-      Select the groups that will pay dividends
-      Find and develop content to share in those groups that makes you stand out
-      Get more recommendations and endorsements
-      Get on the radar of decision-makers who buy what you sell
-      Develop and defend a “subject matter expert” platform
-      Create a company profile that attracts the right people
-      Stand out in your market niche
-      Q&A  and much more!


Questions?  email markamtower@gmail.com


Registration is $195 - and seating is LIMITED!


Monday, February 13, 2017

Welcome to LinkedIn Lite



Ever try putting together a jigsaw puzzle only to find several key pieces missing?




Welcome to LinkedIn Lite - tastes like crap and is less fulfilling of your business needs than ever before.

Over the past few years LinkedIn has been removing features that many found useful, including

- the Q&A forum
- the events calendar
- the group statistics
- getting introduced (part of the messaging)
- BCC  removed from :bulk" messages
- the ability to reply to connection requests before accepting
- the "advanced search" capability
- the ability to view people's entire profiles without having to click "see more"
- seeing the groups your connections belonged to
- and now, the ability to post

This is far from the entire list, but you get the point.

Some LinkedIn members may not know all of these, but those who've been on the platform for a longer time may recall some or most of them.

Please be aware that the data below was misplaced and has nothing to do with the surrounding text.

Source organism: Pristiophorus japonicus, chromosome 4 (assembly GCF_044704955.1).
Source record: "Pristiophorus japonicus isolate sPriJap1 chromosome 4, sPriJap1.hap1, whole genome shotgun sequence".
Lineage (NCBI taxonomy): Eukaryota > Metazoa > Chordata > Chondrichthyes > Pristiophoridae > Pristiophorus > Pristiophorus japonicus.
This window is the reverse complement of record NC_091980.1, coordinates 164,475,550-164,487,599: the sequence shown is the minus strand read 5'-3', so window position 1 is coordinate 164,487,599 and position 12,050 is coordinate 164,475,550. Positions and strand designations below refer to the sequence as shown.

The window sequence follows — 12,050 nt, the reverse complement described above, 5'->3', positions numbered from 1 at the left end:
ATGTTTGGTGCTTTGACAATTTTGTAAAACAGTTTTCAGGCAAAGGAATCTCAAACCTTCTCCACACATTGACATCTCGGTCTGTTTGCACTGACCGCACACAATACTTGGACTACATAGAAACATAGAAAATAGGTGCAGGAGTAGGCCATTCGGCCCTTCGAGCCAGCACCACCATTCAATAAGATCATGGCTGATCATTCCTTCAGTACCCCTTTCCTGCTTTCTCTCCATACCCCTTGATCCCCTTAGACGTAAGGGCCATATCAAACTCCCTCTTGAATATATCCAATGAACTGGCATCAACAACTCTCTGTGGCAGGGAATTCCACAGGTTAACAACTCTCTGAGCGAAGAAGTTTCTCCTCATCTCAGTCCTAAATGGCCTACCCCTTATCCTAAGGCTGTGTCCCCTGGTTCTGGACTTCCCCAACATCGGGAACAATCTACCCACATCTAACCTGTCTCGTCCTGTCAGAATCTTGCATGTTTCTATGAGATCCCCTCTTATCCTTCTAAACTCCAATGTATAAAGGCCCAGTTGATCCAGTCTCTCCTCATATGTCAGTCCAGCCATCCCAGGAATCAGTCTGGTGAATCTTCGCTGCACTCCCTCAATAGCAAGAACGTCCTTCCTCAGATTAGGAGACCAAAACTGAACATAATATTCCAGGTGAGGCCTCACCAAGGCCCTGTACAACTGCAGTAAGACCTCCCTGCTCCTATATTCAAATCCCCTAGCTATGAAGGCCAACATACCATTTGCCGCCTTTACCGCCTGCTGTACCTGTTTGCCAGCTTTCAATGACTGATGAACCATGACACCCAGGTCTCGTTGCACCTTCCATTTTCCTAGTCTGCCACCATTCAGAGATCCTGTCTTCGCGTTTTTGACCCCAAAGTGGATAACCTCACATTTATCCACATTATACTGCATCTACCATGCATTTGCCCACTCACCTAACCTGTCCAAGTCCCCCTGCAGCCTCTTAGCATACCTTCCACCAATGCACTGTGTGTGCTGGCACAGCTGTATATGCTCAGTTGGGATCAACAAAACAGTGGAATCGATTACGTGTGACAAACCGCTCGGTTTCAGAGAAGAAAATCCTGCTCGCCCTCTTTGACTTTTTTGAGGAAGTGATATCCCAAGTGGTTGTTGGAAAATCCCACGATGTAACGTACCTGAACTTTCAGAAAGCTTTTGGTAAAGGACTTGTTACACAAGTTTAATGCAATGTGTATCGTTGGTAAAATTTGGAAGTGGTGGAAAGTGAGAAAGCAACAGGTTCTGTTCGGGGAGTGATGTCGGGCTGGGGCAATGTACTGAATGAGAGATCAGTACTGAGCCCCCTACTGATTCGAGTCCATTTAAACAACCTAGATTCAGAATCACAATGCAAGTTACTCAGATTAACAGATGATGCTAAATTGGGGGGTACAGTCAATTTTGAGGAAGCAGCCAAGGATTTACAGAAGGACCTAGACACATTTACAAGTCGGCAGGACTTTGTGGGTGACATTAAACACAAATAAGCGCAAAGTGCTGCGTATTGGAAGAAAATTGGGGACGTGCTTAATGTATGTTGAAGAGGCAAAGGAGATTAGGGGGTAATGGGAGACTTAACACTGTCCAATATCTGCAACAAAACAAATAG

Bottom line? The overall functionality of LinkedIn is going down in a big way for those not willing to pay $900 a year for Sales Navigator. 

In my market, U.S. government contracting, government employees are not going to pay the $900, nor will the agency they work for. This will drive the value down the value for federal managers, and they will use the platform less. This, in turn, will reduce the value for contractors, who will then use it less.

My market is measured in $Trillion$, and LinkedIn is trying to get the federal government to use the HR platform for recruiting. With the reduced functionality AND the ridiculously high price for the Sales Navigator, Federal and state and local governments will find much less value in using LinkedIn.

For over a decade, LinkedIn worked hard to build a great for social networking platform business, and largely they succeeded. However over the past few years, much of the value for active LinkedIn members has either evaporated or migrated to Sales Navigator.

As LinkedIn approaches year 14 (it launched May 5, 2003), 460+ million LinkedIn members are asking "WTF?!?!?"

So, welcome to LinkedIn Lite -tastes like crap and is less fulfilling of your business needs than ever before.






Tuesday, February 7, 2017

Why the Era of Big GovCon Shows is Past...

Someday soon you are likely to get an email invitation to the next BIG THING, the GovCon event to end all events.